FanPosts are part of what make SB Nation blogs different from and better than other blogs you might read - they allow you to contribute content, giving each user a greater voice than s/he might have anywhere else on the 'Net. But just because you've got a voice doesn't mean you should yell and it doesn't mean you should speak just to hear yourself talk. Here are some helpful hints for newcomers and veterans alike.
FanPosts are just like front page stories, except they're written by you, the Die by the Blade reader.
What makes a good FanPost?
- Make It Substantial. When we say "substantial", we don't mean it has to be a dissertation or manifesto. But if you see the dreaded 75 word warning, it's either time to put some more thought into your FanPost or start over. If your post contains something like this:
words words words words words words words words words words words words words words words words
... then it's probably better as a FanShot. On a related note, just because the "extended entry" option exists, don't feel as if you have to use it - it's easily deleted.
Make It Relevant. Your FanPost should relate to the Sabres or hockey. If your post is about something other than hockey, SB Nation has sites for every team in every major sport so your post might fit better at one of those sites. If you want to do nothing more than post a link to your site, you're probably a spammer, and should expect your FanPost to be swiftly removed. If all you want to do is post a link to a news story or other online article or page, try a FanShot.
Make It Timely. This is something that is very important. If the link you're posting is a day or two old, chances are it's been posted once or twice before either in the comments or FanShots (more later). Check to see if it's been posted before. Please use the search function (located at the upper right of the front page) to see if your topic has been covered in the last few days. If it has, your thoughts on that topic can and should be posted as a comment on the original post.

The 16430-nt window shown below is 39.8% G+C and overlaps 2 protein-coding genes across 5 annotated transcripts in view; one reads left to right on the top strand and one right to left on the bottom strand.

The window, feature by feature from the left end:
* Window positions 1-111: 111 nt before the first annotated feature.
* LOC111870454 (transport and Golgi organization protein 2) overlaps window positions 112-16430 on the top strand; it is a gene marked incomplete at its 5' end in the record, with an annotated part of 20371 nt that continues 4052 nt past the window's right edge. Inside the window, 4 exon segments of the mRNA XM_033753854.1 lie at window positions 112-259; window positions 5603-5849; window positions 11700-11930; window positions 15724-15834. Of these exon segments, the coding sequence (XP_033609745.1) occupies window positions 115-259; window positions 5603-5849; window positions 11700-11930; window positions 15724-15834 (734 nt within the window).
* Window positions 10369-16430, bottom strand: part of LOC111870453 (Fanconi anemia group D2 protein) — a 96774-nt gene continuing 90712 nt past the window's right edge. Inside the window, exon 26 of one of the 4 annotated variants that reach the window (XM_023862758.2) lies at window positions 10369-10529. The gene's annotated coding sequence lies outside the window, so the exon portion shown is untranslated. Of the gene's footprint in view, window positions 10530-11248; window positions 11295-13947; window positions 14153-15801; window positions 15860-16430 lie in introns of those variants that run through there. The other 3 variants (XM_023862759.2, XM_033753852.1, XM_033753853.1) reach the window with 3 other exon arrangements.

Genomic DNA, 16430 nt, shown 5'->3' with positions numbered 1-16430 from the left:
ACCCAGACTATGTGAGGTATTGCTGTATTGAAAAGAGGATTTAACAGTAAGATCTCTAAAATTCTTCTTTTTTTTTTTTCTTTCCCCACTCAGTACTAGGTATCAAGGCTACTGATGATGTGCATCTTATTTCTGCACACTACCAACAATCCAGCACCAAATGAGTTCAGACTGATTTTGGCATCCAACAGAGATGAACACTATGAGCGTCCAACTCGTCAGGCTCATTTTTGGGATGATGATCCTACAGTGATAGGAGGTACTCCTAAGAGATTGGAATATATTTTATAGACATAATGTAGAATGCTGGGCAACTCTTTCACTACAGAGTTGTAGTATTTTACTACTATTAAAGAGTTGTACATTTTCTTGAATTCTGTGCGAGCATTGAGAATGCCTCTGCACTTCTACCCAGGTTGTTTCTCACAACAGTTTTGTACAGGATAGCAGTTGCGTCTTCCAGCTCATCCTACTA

Make It Smart. The best FanPosts expand upon a central idea with supporting examples, or statistical data, or a link to a relevant article, or a "thinking question" for others to consider, etc. Don’t just post a large quote from an article and say "What do you think?" Post your own opinion, too.
Make It Readable. You are much more likely to get someone to read your post if you follow some very simple rules:
● Use proper spelling. You're not sending a text message. There's no need 4 U 2 use "time saving" abbreviations which only lessen the value of your post. It's like writing a position paper in crayon.
● Use multiple paragraphs. There is something about reading text on the internet that makes reading a large block of text unpleasant and occasionally difficult. The ENTER key can be your friend in comments. In posts, use the "P" button to make paragraphs; highlight the text you want in a paragraph and hit "P"; it will put the proper opening and closing tags there.
● Use proper formatting. You'd be amazed how much better your piece will be received if it's formatted properly. If I'm greeted by a wall of text in your FanPost, I'm probably not going to make it all the way through. Break it up. Make it more than one paragraph. Use the 'B' and 'I' buttons for bold and italic text, respectively. (Note: The tech team at SB Nation has built a powerful WYSIWYG (What You See Is What You Get) editor. If you know how to format using Microsoft Word, you can make a perfectly formatted FanPost here at Die by the Blade: Start by opening Word. Write your post completely in Word, making all your formatting adjustments there. Highlight and Copy your work. Click New FanPost Click the "Paste From Word" icon (upper right icon in the WYSIWYG editor) Paste your content into the dialog box.)
Give it a Descriptive Headline -- "Question" may, in fact, be what you are posting, a question you want us to consider; but that doesn't exactly inform us what the topic is about. Your headline should be informative, above all else, with bonus points for creativity.
I tried to pick out a few good FanPosts to give you an idea of what will get you some front page notoriety.
How to Write a FanPost
You can choose to write a new FanPost from the right toolbar, or by taking the long route at the top toolbar.
This is what the main part of the FanPost editor looks like.
Title - Make it a good one to get people to read it.
Formatting - These are pretty self-explanatory. Play around with them to learn how to use them best. The last one on the right is a spell checker. Use it.
Body - Make it great. I trust you.
View - The default setting is the WYSIWYG view. If you know HTML you can check that view as well.
Editor Help - This is the most important one. If you click on it a massive Help section drops down that answers all of your questions.